If we want someone to change how they think, behave or act, we have to align their self-image up with that change before we ask them to do it. That, “Illustrate before we investigate,” is probably the one that to this day will make me smile and the one that I will feel my wife nudge me when we are out together. Not only will you be surprised what people will say and do just when you are nice to them including confessed to committing some pretty serious crimes. You will also be surprised by the shifts they will be willing to make when we allow them to save face and align their self-image with whatever it is we are asking them to do first.
How do you do that? Negotiation is about and from a negotiator’s perspective, our skillsets overlap but still slightly different. If you have listened to Chris Voss, he and I have opposite views on this. He goes to no. In his perception as a hostage negotiator, giving the terrorist or the hostage-taker the authority to say no creates power for that person when they have or don’t have power. For me as a business negotiator, negotiation is about accumulating yeses. The more yeses I can accumulate faster, the easier it is to deal with conflict, which is inevitable in any relationship if you believe negotiation is a conversation about a relationship. When you talk about the illustration component, how do people do that? How do you create that alignment? What’s your experience with that?
What you are seeing now are five competing chains of thoughts, eating up all the available brain cells that I have at the moment. I will do it this way. I’m guessing that you and many of your audiences are likely familiar with Robert Cialdini’s work. He is the godfather of influence and persuasion. Readers, if you haven’t read his stuff, stop, go listen to his stuff and then come back. He has the seven automatic mechanisms of persuasion. With this, “Illustrate before we investigate technique,” it’s easy to argue where we are using at least three and potentially even five of them when we do this.
Oftentimes the word you are one of the most dangerous words in the English language because it’s directly attached to our self-image. If you and I are negotiating and I’m sitting here stating, “Christine, I’m sure in this situation you are likely focused on maximizing the opportunity for your group and you likely are worried about having your team come back and say, ‘How did this happen?’ I’m sure you do want a good agreement but at the same time it has to be on your terms for your organization.”
Every time I say the word you, I’m attacking your self-image. If we have a great relationship, it’s not so risky. It will be longer for that damage to start accumulating but if we don’t, it’s like a boxer taking body shots. It’s not too long before that becomes a real problem. There’s a funnel analogy that I like to use in a lot of different places but specifically when we talk about, “Illustrate before we investigate.” We don’t use the word you until we asked the question at the bottom of the funnel. Everything else is illustrated on top of that where we use social proof and we use labels that people like to be included in because of the power of in-groups, out-groups and protecting self-image and not feeling personally attacked.
This also enhances the perception of our credibility because it doesn’t sound like this is the only time I have ever had this conversation. It sounds like this is something we do often. We are helping them protect their self-image. We are injecting social proof, leveraging consistency, building our credibility and there is some reciprocity and liking that works in this well, including scarcity because of nobody he’s ever talked to them this way before, it’s not the offer that’s scarce. It’s our relationship that is scarce.Life is a series of solvable problems. You can choose to focus on the problem, or you can focus on the solution. Click To Tweet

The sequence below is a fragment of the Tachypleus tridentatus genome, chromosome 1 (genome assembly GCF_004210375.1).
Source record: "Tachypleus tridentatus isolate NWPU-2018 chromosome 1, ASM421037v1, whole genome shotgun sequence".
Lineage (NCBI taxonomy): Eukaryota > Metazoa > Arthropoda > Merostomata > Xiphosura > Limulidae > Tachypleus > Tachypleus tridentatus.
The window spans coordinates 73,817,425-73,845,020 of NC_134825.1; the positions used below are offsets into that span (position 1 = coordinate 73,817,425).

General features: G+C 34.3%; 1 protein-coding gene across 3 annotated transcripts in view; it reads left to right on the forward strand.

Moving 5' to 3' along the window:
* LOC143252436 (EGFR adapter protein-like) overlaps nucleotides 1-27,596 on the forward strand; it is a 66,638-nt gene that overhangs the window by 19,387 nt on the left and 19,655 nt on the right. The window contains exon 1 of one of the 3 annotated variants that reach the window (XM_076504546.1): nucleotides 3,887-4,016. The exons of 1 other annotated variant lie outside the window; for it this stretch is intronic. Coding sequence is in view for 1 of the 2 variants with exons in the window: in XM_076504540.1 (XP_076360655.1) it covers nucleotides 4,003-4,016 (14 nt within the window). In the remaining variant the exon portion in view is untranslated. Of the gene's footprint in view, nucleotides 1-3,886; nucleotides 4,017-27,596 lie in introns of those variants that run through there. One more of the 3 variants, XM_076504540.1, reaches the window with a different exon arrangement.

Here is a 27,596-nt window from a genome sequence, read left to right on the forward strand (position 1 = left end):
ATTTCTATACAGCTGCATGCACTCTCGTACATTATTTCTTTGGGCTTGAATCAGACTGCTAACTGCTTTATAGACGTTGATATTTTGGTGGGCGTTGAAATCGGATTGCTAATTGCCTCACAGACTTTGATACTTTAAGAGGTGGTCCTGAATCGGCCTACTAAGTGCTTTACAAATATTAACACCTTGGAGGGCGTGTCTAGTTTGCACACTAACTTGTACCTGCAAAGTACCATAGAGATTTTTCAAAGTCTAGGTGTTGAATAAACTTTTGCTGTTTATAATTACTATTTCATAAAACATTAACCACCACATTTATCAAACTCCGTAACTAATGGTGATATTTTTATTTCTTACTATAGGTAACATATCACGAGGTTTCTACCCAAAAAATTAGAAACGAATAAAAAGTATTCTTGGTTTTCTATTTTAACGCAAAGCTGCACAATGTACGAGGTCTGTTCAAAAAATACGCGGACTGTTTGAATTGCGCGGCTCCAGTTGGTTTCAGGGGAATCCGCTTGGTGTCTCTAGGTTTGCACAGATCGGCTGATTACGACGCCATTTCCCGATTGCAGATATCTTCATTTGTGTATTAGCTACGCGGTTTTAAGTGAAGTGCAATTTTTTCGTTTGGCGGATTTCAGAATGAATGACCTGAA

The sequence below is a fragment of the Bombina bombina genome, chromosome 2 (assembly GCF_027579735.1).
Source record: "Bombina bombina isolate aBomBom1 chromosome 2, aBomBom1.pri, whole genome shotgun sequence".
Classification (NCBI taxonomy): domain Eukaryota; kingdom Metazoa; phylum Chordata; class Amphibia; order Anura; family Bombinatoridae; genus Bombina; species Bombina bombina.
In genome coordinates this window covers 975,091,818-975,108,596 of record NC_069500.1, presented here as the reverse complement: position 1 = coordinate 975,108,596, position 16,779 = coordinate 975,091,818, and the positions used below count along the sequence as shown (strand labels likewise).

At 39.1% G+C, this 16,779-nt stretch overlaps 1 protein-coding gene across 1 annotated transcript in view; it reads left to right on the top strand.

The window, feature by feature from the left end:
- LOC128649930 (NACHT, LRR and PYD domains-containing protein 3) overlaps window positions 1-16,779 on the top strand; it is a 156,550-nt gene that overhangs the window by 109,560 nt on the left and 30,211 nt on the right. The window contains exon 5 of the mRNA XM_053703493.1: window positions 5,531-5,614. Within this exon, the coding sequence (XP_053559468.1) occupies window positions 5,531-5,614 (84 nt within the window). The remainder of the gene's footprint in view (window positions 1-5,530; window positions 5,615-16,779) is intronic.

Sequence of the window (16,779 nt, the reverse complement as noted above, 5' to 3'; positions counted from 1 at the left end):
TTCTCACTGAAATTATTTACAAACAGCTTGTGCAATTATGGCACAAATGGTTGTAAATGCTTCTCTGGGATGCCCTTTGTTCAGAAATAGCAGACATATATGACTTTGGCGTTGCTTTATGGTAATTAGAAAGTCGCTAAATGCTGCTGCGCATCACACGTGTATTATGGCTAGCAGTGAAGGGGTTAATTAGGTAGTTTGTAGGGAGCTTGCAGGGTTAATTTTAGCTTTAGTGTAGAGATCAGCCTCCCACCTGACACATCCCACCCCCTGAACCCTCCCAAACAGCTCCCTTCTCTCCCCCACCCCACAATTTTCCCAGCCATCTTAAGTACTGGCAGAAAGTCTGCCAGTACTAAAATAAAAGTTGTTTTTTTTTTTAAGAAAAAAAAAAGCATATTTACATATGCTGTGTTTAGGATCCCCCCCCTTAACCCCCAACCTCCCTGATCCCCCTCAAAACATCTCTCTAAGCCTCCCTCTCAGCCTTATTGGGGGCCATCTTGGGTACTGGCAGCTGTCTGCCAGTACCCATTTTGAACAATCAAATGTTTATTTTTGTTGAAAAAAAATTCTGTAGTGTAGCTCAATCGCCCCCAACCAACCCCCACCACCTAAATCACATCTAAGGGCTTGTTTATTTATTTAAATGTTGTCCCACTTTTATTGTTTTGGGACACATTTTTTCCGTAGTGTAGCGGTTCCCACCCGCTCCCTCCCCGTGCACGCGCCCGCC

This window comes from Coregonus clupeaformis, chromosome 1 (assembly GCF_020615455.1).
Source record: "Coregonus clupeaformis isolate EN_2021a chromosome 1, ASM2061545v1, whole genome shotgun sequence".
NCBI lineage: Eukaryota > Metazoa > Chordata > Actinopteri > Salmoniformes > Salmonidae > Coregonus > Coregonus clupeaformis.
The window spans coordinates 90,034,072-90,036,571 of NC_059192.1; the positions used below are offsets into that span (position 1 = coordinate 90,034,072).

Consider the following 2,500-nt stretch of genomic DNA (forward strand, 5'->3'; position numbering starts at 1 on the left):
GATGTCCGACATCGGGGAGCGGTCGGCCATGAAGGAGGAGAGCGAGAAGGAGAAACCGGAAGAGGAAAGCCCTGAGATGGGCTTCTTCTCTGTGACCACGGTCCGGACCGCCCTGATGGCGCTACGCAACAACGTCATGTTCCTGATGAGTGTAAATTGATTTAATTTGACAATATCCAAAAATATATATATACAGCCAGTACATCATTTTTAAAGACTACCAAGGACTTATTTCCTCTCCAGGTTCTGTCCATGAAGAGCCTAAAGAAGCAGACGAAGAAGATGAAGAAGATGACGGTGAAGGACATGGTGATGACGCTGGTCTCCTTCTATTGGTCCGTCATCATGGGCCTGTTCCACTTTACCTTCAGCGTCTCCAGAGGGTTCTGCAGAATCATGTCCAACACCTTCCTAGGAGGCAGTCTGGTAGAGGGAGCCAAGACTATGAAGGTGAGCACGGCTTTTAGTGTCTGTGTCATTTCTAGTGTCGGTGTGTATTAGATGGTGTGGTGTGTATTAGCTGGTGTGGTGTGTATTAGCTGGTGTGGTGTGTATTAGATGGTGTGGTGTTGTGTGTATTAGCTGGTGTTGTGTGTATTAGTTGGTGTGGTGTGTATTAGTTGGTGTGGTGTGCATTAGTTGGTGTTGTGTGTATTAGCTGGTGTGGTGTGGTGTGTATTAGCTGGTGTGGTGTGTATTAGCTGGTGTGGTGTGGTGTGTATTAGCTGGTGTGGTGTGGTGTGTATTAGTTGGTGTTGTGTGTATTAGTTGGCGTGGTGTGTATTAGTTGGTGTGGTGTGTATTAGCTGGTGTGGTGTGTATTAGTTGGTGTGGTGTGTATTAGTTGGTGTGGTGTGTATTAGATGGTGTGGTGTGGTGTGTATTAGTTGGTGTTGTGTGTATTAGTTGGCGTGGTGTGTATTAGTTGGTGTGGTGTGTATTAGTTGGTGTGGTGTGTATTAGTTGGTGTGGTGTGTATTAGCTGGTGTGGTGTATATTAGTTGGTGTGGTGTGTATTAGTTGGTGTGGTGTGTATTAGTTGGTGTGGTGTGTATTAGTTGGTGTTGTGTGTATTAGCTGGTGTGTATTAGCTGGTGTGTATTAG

Since negotiation is all about a relationship, if there is scarcity within our relationship, not in that we are threatening to take it away or talking about what a unicorn we are but talking with people in a way that they have never been engaged with before.
Now, we are in a very credible way using scarcity as well. An example of this goes back to the very vague and general example I did before. It could be we know from experience at this point in the conversation when the deals are on the table and being considered that each organization has to look through it from their lens and the opposite person’s lens at the same time. They have to start weighing, “What’s best for our organization, reputation and greater goals,” while to some degree trying to account for what is good for the other organizations greater goals as well. Where do we have the opportunity to still try to connect those regardless of the preconceived notions we brought into the conversation? With that in mind, as we look at what we have currently discussed, where do we think we may still have room for even a little bit of conversation?
An investigative example of that is from my former teammates and I, the vast majority of times when we’ve got called in, we were given cases with multiple suspects, no evidence, everybody had already been interrogated at least once in denied. A couple of weeks or months have gone by and now the fire is so far out of control. They need someone else to come in. In one particular case, two managers within one organization were literally abusing another man that worked at the organization. They would already have been interviewed, denied and eight weeks go by I go in. I talked to the victim first. He’s absolutely telling me the truth.